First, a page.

Platonic love

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    about love, but it returns to the traditional question/answer method of dialogue that Plato and Socrates are so fond of. The two pieces, when read separately, offer competing views of love, and its role in life and society, but when I read them together I came up with an entirely different interpretation. In both the Symposium and the Phaedrus, Eros serves only as a platform to discuss the value and importance of leading a life of philosophy. Platonic love begins with the Symposium, wherein a discussion on love quickly turns to a critique of non-philosophic ways of life. The introduction to the story…

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    Plato's Symposium Speeches

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    than others. These dialects contain strengths and weaknesses for approaching of understanding love as well as a conflict on the superiority of which individuals should abide by. Aristophanes’ accounts for the origin of love as being due to people originally having been welded with twice as many limbs and organs but forced to being split into halves by the gods as a form of punishment; thus for every person there is a missing half necessary to restore the person to completion as a full human…

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    development of philosophy. He is major influence was his teacher, Socrates, who impressed in him that ‘love of wisdom’ and He passed that onto his own student, Aristotle. Some of Plato’s marvelous works are: Phaedrus, The Symposium and The Allegory of the Cave and the themes depicted in them are freedom (philosophical education), madness (in love and in life), love and beauty ( in all the aspects of our lives.) Now, I’ll go on into a deep analysis of Plato’s works previously mentioned, I’ll…

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    The passage that I found most interesting in The Symposium is related to the speech of Aristophanes, which defines the changing nature of love as a mythical and biological definition in the human condition: “First you must learn what human nature is in the beginning and what has happened to it since, because long ago our nature was not what it is now” (Plato p.25, 189d). In this passage, Aristophanes is defining the mythical story of the differences between human beings in the biology of sex,…

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    society but in a manner that will create humour and not outrage. The topic of marriage appears to be an ongoing debate throughout the play and is constantly bought up. Algernon and Jack dispute about the essence of marriage when Algernon labels a marriage proposal as "pleasure" and "business", causing Jack to accuse him of being "unromantic". Algernon regards marriage as a social obligation that he must fulfil in order to maintain a respectable name in society. However, Jack's view of marriage…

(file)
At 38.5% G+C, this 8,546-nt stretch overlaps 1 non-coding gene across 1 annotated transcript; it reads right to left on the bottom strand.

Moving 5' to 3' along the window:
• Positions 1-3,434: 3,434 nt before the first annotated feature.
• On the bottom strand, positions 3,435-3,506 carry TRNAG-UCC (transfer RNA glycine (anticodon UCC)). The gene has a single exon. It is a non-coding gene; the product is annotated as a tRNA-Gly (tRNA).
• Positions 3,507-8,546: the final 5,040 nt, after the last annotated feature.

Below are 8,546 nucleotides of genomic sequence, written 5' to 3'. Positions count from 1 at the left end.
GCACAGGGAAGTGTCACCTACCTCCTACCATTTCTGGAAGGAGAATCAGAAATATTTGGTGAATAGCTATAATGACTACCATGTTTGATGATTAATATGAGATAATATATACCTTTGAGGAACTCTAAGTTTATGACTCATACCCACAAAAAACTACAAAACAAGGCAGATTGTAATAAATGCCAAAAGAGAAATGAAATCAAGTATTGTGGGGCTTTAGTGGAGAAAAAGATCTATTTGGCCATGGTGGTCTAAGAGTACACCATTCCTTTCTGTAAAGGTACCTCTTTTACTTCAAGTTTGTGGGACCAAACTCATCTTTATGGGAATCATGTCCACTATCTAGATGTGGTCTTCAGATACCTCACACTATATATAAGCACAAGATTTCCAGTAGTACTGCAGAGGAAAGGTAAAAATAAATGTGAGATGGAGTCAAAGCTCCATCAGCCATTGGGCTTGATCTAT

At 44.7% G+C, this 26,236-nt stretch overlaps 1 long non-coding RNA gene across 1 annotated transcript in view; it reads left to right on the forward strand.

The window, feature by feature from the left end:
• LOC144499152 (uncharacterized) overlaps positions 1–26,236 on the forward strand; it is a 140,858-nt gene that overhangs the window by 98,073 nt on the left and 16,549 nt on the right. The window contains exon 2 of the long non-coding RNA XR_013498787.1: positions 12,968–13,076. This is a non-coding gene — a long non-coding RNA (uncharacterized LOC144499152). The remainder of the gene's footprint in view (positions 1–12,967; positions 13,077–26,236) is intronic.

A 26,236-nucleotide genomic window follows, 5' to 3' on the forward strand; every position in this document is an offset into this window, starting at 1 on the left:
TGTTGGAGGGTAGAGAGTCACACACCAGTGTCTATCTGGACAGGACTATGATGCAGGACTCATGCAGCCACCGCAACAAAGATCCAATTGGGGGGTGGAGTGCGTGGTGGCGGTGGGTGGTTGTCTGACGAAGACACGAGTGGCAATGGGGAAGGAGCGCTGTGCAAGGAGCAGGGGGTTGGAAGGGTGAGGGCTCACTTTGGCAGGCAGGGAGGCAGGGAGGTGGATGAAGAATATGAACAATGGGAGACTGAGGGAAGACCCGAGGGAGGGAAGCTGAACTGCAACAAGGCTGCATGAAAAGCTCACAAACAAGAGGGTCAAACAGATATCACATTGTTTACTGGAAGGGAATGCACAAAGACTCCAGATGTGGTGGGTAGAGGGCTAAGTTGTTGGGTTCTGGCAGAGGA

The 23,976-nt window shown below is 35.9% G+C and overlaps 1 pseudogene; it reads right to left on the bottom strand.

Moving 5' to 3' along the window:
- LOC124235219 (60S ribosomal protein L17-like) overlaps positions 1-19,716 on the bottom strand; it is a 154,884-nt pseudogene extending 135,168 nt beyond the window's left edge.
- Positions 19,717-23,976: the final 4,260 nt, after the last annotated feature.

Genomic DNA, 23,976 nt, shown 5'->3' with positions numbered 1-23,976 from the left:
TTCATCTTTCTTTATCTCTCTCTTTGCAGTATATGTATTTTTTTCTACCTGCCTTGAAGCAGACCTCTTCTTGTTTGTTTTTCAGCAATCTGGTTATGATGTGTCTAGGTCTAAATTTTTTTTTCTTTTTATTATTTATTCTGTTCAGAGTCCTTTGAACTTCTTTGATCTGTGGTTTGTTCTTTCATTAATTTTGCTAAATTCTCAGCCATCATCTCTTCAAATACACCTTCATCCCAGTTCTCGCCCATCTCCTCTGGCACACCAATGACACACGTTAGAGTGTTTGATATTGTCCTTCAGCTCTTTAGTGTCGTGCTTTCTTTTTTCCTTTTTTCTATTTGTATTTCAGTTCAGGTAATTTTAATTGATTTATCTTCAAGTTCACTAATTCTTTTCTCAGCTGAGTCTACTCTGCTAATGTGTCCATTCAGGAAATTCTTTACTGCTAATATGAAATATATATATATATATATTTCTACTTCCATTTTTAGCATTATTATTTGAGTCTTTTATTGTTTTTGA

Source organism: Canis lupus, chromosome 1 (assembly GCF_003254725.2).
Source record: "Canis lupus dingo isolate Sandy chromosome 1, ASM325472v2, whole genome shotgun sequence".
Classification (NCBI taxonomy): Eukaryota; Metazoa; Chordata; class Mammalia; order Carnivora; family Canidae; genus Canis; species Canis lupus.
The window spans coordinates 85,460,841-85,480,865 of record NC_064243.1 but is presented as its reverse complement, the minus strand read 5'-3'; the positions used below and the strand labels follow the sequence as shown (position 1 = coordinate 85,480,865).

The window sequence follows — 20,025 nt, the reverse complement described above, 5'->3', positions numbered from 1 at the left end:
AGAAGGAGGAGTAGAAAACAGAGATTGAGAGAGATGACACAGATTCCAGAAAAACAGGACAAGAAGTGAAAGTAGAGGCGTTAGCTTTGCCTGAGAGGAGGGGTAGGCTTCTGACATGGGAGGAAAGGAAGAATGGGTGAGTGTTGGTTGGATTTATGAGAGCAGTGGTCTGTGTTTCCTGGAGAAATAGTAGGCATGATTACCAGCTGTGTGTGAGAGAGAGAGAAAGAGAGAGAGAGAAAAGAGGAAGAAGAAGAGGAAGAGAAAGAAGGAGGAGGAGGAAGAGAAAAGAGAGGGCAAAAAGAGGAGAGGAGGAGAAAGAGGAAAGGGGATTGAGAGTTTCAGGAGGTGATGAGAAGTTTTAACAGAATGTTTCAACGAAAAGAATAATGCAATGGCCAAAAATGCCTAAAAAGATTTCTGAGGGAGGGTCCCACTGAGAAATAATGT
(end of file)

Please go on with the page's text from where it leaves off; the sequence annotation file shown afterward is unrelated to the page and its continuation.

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    I will be addressing Diotima’s speech on the nature and rites of Love. Diotima finds that “mortal nature seeks so far as possible to live forever and be immortal”. The rites of Love have the ability to connect mortal and immortality, fulfilling our ultimate goal. “One goes always upwards for the sake of this Beauty, starting out from beautiful things and using them like rising stairs: from one body to two and from two to all beautiful bodies, then from beautiful bodies to beautiful customs, and…

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    Plato’s symposium is nothing less than a brilliant masterpiece, presenting us with a damning decision between the two views of love. If we choose the path Socrates has delineated, rising to the Good, we are unable to take the first step on the ladder as long as we reflect on Alcibiadies and Aristophanes. An individual can only fully follow Socrates if they are persuaded of his account to be true, but Alcibiadies and Aristophanes makes us think otherwise. Alcibiadies and Aristopahnes causes the…

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    Plato's Symposium Analysis

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    giving a speech in praise of the god of love. Taking turns each man gives his definition of love and some of the speeches concern themselves with how love interacts with nature. One of the more influential speeches was given by Socrates in the narrative of a woman named Diotima. This speech is more focused on a definition of love, one different from what most people consider, and how it can be used to reach immortality, an ascent to knowledge and truth. The search for truth, which will to lead…

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    Symposium Plato’s Symposium is a philosophical text about the true nature and purpose of love in 4th century BCE society. Love is analyzed from the perspective of several men at a symposium, and then restated by Plato in his own words and perspective. The symposium consisted of diverse theories of love, which were mostly homosexual between two men, imitating commonality in Greece at this time. Pausanias, one of the attendees of the symposium, argues that love in itself is neither good nor…

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    known to have bestowed her knowledge of love on Socrates, explains the levels of beauty one passes in order to achieve virtue. This transition as explained by her begins with what she refers to as pregnancy and birth (206C). Desire, love, and beauty are results of the immortal process of reproduction that is inherent in all humans. The desire for, and the love of beauty, launch the discovery of beauty itself as metaphorically referenced by Diotima’s ladder. The phrase inner beauty is not…

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